3M Will Stop Producing Deadly 'Forever Chemicals' By 2025
After relenting for years, 3M, the conglomerate behind Post-It notes and Scotch tape as well as the biggest producer of surgical masks, will stop making controversial per- and polyfluoroalkyl substances (PFAS) by the end of 2025, Jordan Valinsky reported for CNN Business.
Photo Insert: The company expects to take a financial hit of about $1.3 billion to $2.3 billion over the next few years because of the PFAS discontinuation, though it said PFAS represents a “small portion” of its revenue.
The chemicals, commonly known as “forever chemicals,” are found in hundreds of household items and used to make coatings and products that can repel water, grease, heat, and oil.
The most recent science suggests that these chemicals are much more hazardous to human health than scientists had initially thought and probably more dangerous at levels thousands of times lower than previously believed.
On Tuesday, 3M said its decision is “based on careful consideration and a thorough evaluation of the evolving external landscape,” acknowledging that regulations are cracking down on the chemicals.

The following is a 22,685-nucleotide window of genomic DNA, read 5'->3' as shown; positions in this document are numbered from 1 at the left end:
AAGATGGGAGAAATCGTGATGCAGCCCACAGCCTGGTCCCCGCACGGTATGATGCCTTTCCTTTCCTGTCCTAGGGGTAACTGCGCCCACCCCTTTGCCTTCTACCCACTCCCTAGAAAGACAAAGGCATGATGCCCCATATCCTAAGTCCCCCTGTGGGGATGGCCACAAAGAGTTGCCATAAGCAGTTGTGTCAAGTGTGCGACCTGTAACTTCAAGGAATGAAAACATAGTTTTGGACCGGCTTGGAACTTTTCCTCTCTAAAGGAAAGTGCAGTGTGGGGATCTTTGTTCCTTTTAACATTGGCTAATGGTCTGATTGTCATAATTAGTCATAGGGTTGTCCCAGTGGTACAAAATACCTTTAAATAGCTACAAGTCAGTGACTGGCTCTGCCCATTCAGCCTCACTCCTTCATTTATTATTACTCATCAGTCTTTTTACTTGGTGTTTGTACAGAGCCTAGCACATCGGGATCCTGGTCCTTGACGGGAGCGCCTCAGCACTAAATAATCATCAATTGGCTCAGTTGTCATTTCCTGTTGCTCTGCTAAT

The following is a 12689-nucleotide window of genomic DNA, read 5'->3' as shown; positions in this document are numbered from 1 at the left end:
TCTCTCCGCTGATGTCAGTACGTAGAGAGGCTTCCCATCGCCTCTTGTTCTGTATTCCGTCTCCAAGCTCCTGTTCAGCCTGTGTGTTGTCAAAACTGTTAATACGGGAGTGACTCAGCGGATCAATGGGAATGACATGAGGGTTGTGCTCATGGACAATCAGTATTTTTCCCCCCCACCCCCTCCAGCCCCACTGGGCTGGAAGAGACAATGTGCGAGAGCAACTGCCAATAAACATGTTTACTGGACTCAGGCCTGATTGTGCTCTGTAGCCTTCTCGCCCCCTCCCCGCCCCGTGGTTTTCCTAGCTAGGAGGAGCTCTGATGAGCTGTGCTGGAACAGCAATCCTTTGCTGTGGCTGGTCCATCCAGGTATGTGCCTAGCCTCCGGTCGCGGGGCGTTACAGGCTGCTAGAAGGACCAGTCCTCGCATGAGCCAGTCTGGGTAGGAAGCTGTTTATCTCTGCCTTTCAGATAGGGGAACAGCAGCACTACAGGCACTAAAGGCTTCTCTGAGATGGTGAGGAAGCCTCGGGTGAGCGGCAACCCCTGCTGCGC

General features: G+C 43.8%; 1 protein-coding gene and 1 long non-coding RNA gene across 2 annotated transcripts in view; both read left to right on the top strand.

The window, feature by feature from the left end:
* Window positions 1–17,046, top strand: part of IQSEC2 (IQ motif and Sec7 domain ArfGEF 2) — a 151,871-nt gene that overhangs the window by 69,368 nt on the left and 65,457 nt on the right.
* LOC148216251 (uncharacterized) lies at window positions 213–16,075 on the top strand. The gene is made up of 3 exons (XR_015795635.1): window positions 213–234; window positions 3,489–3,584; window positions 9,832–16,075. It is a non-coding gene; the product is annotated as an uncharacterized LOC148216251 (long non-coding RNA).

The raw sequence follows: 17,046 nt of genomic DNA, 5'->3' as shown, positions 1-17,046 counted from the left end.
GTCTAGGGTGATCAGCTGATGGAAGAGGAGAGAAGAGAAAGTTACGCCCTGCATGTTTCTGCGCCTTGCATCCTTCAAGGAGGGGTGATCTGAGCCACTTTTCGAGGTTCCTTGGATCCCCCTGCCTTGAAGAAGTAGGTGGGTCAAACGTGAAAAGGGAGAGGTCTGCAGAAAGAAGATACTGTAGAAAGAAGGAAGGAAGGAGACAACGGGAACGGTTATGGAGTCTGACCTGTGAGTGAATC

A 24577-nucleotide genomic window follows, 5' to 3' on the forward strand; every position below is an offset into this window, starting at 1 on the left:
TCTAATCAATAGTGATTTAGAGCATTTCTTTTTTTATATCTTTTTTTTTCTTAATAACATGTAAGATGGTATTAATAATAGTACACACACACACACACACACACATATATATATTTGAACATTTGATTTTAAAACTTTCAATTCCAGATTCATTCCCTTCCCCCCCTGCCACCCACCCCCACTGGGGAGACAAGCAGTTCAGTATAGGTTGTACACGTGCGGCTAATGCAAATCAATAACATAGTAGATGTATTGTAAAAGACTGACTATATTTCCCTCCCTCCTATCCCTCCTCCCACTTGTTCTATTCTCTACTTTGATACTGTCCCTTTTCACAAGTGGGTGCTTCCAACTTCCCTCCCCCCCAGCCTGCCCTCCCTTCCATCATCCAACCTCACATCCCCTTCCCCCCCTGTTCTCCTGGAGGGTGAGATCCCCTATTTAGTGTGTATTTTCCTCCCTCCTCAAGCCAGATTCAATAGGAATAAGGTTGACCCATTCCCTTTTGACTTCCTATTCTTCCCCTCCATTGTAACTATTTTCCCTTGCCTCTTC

For example, the Environmental Protection Agency (FPA) proposed earlier this year to label “forever chemicals” as hazardous substances. California also announced a lawsuit recently to recoup the clean-up costs from PFAS.
“While PFAS can be safely made and used, we also see an opportunity to lead in a rapidly evolving external regulatory and business landscape to make the greatest impact for those we serve,” said 3M CEO Mike Roman in a statement.
The company expects to take a financial hit of about $1.3 billion to $2.3 billion over the next few years because of the PFAS discontinuation. Yet, 3M said PFAS represents a “small portion” of its revenue, Jen Christensen also reported for CNN.
The US Food and Drug Administration (FDA) phased out the use of certain PFAS chemicals in 2016. The FDA and manufacturers agreed in 2020 to phase out some PFAS chemicals from food packaging and other items that came into contact with food.
However, FDA monitoring of the environment showed that the chemicals tend to linger.